Depth Perception

What is depth perception?

Depth perception (also called stereopsis) is the ability to perceive the world in three dimensions. Depth perception allows for accurate estimations of distance and an accurate spatial map of our environment.

How do we see in 3d?

Because of the spacing of the eyes, each eye collects a sightly different picture of the surroundings. The brain then puts these two pictures together in a process called “fusion” where one image is made. The differences in the pictures allow for three dimensional vision.

Depth perception should be well developed by the age of 2. Since depth perception demands binocular vision, getting an eye exam as recommended will insure that normal development is not delayed. Conditions like strabismus (eye turn), or anisometropia (a different refractive error in each eye greater than one diopter), or other problems can cause an eye to be suppressed causing a condition called amblyopia where there is poor binocular vision and therefore poor depth perception. Only an ophthalmologist or optometrist would find these problems.

Assessing depth perception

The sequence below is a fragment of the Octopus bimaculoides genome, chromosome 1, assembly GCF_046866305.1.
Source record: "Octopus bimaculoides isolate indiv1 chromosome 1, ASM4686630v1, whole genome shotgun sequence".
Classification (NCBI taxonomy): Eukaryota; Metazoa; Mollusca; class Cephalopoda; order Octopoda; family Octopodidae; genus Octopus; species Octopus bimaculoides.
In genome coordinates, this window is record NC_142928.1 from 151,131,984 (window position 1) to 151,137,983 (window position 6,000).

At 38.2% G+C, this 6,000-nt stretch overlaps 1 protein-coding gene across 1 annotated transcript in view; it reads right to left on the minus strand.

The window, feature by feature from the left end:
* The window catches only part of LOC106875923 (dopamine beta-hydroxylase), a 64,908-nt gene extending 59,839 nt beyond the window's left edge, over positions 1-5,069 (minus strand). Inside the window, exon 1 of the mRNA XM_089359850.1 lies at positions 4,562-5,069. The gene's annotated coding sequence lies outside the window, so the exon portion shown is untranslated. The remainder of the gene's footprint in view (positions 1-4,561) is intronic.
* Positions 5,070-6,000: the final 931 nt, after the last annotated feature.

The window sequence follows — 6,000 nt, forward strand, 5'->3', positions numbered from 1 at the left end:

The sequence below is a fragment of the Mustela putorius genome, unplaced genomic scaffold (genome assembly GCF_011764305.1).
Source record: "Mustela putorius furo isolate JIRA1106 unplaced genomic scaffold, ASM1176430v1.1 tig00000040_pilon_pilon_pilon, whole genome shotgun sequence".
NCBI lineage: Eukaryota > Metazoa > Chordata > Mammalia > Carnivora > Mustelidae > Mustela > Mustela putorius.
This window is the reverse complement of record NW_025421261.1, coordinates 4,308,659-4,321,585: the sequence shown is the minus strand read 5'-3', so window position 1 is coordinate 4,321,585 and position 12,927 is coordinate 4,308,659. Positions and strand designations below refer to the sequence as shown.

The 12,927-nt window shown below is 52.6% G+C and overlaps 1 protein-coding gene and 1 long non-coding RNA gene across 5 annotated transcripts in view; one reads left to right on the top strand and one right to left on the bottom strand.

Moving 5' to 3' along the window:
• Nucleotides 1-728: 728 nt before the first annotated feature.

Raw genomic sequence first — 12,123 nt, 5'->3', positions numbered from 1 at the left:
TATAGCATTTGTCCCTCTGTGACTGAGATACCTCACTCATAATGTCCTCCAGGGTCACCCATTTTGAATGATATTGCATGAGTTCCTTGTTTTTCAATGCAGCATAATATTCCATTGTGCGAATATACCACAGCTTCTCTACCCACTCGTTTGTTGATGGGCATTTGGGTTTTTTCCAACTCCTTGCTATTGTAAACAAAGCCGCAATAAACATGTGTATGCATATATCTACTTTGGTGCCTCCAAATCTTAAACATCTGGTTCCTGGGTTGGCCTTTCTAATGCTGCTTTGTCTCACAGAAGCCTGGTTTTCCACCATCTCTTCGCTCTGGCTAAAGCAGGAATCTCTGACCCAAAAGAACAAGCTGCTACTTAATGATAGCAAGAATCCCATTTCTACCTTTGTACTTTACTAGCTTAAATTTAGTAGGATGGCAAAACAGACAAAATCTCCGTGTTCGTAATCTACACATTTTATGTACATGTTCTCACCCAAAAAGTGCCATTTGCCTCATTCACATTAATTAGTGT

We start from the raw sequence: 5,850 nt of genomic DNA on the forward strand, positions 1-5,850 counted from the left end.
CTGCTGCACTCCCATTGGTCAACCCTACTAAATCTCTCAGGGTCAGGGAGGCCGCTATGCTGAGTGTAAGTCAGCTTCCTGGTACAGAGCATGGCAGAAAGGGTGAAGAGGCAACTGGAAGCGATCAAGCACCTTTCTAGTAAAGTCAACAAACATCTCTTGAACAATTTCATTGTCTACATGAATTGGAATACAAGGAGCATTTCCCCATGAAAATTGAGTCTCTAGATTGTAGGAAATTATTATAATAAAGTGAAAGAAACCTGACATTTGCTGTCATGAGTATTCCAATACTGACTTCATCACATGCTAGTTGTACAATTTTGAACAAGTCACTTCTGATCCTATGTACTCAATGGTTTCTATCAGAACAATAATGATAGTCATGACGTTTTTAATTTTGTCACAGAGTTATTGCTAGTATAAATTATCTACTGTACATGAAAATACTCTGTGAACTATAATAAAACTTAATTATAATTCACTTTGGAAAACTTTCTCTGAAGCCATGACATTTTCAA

A simple tool called the Randot Stereo Test may be used in the optometry office as a quick measure of depth perception. A test involving lining up two sticks at a distance called the Howard-Dolman test is also a way to assess depth perception. Assessing depth assessment could be helpful as reduced stereopsis was found to be common in older patients with falls (1) along with reduced acuity. Again, the necessity for eye exams can not be overstated for al populations.

Monocular Depth Perception

What if there is only vision in one eye? The brain will learn monocular cues for depth that will allow for the person to safely function, drive and even play sports. Brains are amazing!!

(1)Källstrand-Eriksson, J., Hildingh, C., & Bengtsson, B. (2016, July 11). History of falling and visual ability among independently living elderly in Sweden. Retrieved from https://www.ncbi.nlm.nih.gov/pubmed/27468223

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